IS group claims Champs-Elysees attack on police officers
Lori Hinnant and Sylvie Corbet
A gunman opened fire on police on Paris' iconic Champs-Elysees boulevard Thursday night, killing one officer and wounding three people before police shot and killed him. The Islamic State group quickly claimed responsibility for the attack.
French presidential candidates canceled or rescheduled last-minute campaign events ahead of Sunday's first round vote in the tense election. Security already was a dominant theme in the race, and the violence on the sparkling boulevard threatened to weigh on voters' decisions.
Investigators were conducting searches early Friday in at least one eastern suburb of Paris, according to three police officials. Authorities were trying to determine whether the assailant had accomplices, anti-terrorism prosecutor Francois Molins told reporters at the scene.
The attacker emerged from a car and used an automatic weapon to shoot at officers outside a Marks & Spencer's store at the center of the Champs-Elysees, Molins said. Two police officers and a woman tourist were wounded, he said.
The Islamic State group's claim of responsibility just a few hours after the attack came unusually swiftly for extremist group, which has been losing territory in Iraq and Syria.
In a statement from its Amaq news agency, the group gave a pseudonym for the shooter, Abu Yusuf al-Beljiki, indicating he was Belgian or had lived in Belgium. The group described it as an attack "in the heart of Paris."
Police and soldiers sealed off the area, ordering tourists back into hotels and blocking people from approaching the scene.
The attacker had been flagged as an extremist, according to two police officials, speaking on condition of anonymity because they weren't authorized to publicly discuss the investigation.
Interior Ministry spokesman Pierre-Henry Brandet said officers were "deliberately" targeted.
Islamic State group-inspired attacks have killed at least 235 people in France since January 2015, by far the largest casualty figure of any Western country. France remains under a state of emergency. Security has been especially high since Tuesday, when police said they thwarted a terror attack by arresting two men.
On Thursday night, emergency vehicles blocked the wide Champs-Elysees, an avenue lined with shops and normally packed with cars and tourists that cuts across central Paris between the Arc de Triomphe and the Tuileries Gardens. Subway stations were closed off.
The gunfire sent scores of tourists fleeing into side streets.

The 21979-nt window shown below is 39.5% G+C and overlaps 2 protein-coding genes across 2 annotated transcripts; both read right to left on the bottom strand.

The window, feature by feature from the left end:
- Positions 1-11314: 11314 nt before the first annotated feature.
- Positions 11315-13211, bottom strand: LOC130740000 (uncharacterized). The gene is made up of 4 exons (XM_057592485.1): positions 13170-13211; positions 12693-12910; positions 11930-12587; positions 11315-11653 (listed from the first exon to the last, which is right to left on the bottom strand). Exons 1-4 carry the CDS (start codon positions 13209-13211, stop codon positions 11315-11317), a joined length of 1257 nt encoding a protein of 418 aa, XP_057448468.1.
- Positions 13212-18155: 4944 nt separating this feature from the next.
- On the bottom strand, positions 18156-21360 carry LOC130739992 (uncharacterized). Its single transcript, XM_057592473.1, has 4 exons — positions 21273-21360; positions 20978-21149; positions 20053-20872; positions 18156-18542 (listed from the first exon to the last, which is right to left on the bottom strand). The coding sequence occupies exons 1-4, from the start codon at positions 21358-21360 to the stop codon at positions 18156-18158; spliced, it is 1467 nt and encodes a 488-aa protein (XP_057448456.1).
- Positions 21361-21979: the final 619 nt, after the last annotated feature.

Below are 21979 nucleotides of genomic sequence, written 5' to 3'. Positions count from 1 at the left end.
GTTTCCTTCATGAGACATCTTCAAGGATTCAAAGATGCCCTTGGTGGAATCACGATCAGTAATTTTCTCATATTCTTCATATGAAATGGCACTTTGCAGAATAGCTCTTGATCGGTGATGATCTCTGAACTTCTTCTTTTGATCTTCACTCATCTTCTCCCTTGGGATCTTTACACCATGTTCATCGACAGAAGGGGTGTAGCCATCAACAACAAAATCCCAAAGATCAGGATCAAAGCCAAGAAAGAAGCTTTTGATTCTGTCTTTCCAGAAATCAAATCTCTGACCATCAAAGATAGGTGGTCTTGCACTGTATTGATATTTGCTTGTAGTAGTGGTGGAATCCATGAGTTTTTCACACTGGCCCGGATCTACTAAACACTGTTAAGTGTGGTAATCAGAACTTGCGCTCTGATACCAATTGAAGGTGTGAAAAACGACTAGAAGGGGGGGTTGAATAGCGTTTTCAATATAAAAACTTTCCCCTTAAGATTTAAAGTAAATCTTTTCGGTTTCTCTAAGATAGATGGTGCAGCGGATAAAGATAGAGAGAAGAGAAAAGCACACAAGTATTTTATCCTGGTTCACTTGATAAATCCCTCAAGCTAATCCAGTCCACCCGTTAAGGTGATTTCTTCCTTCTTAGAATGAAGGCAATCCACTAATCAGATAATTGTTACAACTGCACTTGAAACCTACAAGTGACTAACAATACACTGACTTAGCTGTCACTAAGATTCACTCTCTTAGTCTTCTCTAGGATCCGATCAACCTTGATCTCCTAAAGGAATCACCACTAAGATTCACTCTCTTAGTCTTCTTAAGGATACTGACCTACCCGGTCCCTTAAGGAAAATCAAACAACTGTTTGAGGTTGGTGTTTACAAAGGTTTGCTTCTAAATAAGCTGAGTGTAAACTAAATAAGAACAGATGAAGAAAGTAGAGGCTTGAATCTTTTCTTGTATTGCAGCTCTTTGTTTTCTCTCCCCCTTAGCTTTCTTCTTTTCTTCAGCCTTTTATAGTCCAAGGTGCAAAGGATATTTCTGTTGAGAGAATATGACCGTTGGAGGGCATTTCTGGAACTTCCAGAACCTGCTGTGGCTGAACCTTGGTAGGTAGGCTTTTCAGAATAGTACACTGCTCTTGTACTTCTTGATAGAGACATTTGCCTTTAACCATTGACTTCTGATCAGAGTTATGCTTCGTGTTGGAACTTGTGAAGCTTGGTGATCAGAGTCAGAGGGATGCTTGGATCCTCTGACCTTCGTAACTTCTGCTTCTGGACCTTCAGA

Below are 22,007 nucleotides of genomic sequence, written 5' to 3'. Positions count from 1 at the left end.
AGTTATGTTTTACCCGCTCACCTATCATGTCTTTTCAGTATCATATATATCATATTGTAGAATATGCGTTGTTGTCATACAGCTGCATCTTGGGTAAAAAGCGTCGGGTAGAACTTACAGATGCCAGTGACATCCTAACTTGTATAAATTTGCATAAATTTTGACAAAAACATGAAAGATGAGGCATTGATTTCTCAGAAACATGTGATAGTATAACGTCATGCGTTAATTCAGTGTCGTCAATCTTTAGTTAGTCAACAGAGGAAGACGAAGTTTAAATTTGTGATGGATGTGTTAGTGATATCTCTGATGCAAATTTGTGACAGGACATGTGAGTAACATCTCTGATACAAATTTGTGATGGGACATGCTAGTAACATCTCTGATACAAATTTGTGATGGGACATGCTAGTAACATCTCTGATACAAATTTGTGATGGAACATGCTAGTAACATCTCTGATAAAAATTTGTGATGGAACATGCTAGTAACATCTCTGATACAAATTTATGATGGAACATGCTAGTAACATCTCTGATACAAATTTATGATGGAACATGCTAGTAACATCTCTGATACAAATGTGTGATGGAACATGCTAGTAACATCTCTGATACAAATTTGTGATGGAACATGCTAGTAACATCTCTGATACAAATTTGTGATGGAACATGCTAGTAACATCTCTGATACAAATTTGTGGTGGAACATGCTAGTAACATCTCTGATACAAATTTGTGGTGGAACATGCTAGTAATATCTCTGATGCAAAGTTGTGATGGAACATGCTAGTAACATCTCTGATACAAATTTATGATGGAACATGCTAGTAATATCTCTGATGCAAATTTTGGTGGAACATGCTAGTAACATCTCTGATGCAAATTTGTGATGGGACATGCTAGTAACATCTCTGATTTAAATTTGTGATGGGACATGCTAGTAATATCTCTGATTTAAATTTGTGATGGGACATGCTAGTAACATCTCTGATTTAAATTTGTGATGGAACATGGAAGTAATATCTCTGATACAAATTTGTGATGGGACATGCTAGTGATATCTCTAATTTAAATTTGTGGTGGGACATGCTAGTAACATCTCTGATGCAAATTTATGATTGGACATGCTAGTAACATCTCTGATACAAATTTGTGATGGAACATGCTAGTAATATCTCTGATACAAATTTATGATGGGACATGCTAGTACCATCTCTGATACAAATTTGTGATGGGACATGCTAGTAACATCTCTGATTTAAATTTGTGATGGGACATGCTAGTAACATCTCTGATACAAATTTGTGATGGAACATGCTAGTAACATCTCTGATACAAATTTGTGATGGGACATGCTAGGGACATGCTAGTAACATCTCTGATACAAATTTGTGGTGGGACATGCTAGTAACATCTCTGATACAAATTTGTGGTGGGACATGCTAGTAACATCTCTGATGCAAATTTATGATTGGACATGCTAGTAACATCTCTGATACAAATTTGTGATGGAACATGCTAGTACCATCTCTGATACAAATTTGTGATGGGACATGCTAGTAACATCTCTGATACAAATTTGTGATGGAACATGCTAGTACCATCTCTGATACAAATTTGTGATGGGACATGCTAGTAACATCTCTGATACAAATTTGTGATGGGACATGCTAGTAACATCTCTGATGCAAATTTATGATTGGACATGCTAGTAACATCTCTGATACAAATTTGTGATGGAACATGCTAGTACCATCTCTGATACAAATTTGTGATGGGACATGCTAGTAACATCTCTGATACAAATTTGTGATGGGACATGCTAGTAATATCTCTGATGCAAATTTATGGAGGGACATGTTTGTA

"They were running, running," said 55-year-old Badi Ftaïti, who lives in the area. "Some were crying. There were tens, maybe even hundreds of them."
A witness identified only as Ines told French television station BFM that she heard a shooting and saw a man's body on the ground before police quickly evacuated the area where she works in a shop.
French President Francois Hollande said he is convinced the circumstances of the latest attack pointed to a terrorist act. Hollande held an emergency meeting with the prime minister Thursday night and planned to convene the defense council Friday morning.
The incident recalled two recent attacks on soldiers providing security at prominent locations around Paris: one at the Louvre museum in February and one at Orly airport last month.
Speaking in Washington during a news conference with Italian Prime Minister Paolo Gentiloni, US President Donald Trump said the shooting "looks like another terrorist attack" and sent condolences to France.
A French television station hosting an event with the 11 candidates running for president briefly interrupted its broadcast to report the shootings.
Conservative contender Francois Fillon, who has campaigned against "Islamic totalitarianism," said on France 2 television that he was canceling his planned campaign stops Friday.
Far-right candidate Marine Le Pen, who campaigns against immigration and Islamic fundamentalism, took to Twitter to offer her sympathy for law enforcement officers "once again targeted." She canceled a minor campaign stop, but scheduled another.
Centrist candidate Emmanuel Macron offered his thoughts to the family of the dead officer.
Socialist Benoit Hamon tweeted his "full support" to police against terrorism.
The two top finishers in Sunday's election will advance to a runoff on May 7.
Associated Press Writers Angela Charlton and Raphael Satter in Paris and Raf Casert in Brussels contributed to this report. (**)
- 53 injured as Saudi jet makes emergency landing
- Anwar reassures Malays who fear losing racial advantage
- Police find 'missing' teen's body at South Jakarta apartment
- Commentary: Soeharto's most likely successor? How about Prabowo?
- Castle restoration plan with no elevators causing controversy
- Joey Alexander among '50 Asians to watch'
- Australian archbishop guilty of concealing child sex abuse
- Police probe Jakarta officials on fatal Monas incident
- Danish minister says Ramadan fasting can be 'dangerous'
- Five dead in India from Nipah virus, dozens quarantined